Key new evidence that CT screening for lung cancer works

Following the publication of the NELSON trial earlier this month, Dr Rintoul, University Reader in Thoracic Oncology at the University of Cambridge and Honorary Respiratory Physician at the Royal Papworth Hospital, discusses the evidence for and the remaining challenges around introducing CT screening programmes for lung cancer.

Evidence to support CT screening for lung cancer being effective has taken a major step forward with the long awaited publication in the New England Journal of Medicine of the NELSON trial.  The initial presentation by Professor Harry De Koning at the IASLC World Conference on Lung Cancer in late 2018 confirmed, indeed exceeded, the findings of the 2011 US National Lung Screening Trial (NLST) which was the first study to demonstrate a survival advantage for those who had undergone screening with low dose CT.

After 10 years of follow up, the Dutch-Belgian study has shown that men in the CT arm had a 24% reduction in lung cancer mortality and for women, albeit in a much smaller population, the advantage was up to 33%.  Unlike its predecessor, the NELSON investigators used volumetry and volume doubling time for measuring nodule size and predicting risk of malignancy.  This approach has been shown to reduce false-positive results and the need for additional investigations.  NELSON also showed a stage shift.  About 40% of the cancers diagnosed in the screening arm were early stage IA/B, compared with 13% in the control arm.  In the control arm, 46% of cancers were stage IV at diagnosis compared with 27% in the screening arm.  For many, NELSON provides the conclusive evidence that screening for lung cancer with low radiation dose CT works.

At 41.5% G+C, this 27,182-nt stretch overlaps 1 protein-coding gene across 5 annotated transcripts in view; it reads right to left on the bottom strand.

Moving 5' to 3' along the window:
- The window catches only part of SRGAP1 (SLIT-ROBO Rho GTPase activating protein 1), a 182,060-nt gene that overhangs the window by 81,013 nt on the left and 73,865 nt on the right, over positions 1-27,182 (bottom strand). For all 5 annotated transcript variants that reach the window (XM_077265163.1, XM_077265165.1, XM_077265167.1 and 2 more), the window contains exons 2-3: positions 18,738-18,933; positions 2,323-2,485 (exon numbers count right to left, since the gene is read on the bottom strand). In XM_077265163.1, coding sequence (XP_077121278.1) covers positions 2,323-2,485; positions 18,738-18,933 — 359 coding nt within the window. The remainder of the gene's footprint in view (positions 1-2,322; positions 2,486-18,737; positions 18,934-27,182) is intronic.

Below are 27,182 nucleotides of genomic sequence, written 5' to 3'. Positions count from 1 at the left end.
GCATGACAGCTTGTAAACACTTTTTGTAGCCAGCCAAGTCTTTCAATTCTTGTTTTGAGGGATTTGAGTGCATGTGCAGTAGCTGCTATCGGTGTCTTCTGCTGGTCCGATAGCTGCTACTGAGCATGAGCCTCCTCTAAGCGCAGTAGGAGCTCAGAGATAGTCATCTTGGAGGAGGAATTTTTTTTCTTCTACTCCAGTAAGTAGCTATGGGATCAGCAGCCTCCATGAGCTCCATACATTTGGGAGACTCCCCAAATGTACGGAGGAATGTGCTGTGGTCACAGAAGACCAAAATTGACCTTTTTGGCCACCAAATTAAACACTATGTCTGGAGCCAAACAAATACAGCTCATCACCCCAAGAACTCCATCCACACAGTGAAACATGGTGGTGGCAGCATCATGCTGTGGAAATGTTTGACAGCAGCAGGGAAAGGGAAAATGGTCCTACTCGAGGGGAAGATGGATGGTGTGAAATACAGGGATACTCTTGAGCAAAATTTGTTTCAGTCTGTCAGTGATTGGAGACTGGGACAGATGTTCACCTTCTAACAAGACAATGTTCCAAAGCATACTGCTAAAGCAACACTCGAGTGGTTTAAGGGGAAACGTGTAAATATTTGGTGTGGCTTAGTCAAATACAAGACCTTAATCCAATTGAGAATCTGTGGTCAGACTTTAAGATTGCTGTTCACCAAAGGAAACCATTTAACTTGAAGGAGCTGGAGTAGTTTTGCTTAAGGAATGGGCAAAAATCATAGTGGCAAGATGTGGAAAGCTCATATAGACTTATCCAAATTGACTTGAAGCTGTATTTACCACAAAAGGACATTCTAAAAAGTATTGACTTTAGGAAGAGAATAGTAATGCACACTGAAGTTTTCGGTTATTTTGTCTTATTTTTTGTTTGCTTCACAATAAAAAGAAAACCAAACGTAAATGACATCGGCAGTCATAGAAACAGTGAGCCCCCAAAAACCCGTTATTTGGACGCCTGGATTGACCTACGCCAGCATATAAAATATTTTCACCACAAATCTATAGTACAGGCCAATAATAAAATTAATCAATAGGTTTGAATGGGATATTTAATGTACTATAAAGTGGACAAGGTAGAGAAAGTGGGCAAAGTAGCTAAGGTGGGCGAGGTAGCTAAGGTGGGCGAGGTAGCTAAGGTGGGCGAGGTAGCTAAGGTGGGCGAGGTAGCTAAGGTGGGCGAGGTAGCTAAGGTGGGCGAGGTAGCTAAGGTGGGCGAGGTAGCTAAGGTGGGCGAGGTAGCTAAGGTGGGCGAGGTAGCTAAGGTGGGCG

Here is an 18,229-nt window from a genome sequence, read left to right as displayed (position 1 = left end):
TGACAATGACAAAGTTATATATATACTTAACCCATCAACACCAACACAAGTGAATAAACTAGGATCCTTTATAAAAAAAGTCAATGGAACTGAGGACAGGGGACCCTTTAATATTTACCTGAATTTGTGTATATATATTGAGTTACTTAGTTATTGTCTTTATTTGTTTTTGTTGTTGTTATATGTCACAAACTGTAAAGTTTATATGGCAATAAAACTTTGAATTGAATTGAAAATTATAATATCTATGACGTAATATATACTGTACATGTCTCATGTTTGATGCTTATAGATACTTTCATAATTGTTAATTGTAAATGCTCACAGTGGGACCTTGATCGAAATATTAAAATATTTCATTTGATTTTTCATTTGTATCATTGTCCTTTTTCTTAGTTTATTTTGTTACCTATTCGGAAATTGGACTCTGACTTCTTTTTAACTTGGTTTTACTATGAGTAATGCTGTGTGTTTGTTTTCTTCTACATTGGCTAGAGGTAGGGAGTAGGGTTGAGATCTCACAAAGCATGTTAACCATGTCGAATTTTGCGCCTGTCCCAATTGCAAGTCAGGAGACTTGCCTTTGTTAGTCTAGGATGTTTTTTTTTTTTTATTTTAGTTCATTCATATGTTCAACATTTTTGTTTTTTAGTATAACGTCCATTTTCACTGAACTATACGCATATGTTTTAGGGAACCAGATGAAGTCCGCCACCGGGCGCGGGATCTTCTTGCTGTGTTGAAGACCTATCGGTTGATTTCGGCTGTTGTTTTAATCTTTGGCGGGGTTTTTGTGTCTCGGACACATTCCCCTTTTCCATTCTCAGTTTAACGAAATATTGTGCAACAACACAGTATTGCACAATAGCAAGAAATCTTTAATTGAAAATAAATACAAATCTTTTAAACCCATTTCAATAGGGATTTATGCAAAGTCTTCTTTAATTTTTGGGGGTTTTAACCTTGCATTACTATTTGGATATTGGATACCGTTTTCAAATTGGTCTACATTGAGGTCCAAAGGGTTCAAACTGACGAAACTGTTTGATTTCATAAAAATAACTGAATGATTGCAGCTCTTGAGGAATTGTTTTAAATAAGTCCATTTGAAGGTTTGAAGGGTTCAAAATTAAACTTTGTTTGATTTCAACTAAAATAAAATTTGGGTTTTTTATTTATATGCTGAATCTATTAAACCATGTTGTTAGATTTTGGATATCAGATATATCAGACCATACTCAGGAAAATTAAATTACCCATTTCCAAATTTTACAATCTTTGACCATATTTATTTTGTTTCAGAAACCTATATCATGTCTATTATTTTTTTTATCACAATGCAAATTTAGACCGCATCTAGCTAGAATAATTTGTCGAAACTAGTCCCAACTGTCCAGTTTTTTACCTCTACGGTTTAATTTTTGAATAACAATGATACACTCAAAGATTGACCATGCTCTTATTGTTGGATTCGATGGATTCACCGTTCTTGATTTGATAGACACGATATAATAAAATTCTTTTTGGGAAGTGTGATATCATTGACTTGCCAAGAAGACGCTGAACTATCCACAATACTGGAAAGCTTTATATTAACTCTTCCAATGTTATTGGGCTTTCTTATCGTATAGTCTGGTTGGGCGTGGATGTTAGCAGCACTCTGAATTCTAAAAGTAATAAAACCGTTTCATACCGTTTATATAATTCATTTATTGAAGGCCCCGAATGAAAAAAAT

A lung nodule with tumour (Bottom left)

Given this new information, health care policy makers across many jurisdictions, are now faced with making decisions about implementation.  Key to this is likely to be cost-effectiveness.  Many factors will influence this within different health care economies including the target population, uptake rates, screen intervals, management strategies for lung nodules and implementation of effective smoking cessation services, the latter being an essential part of a successful screening programme.  Within the UK, implementation studies undertaken as part of the Cancer Research UK ACE (Accelerate, Co-ordinate and Evaluate) programme along with data from the UK Lung Screening study indicate that the cost per QALY is £10-20,000, well within the limits acceptable for the UK.

In the UK, the UK National Screening Committee advises governments and the NHS about all aspects of screening and supports implementation of screening programmes.  As new data becomes available it is reviewed and undoubtedly the National Screening Committee will be scrutinizing the latest NELSON results.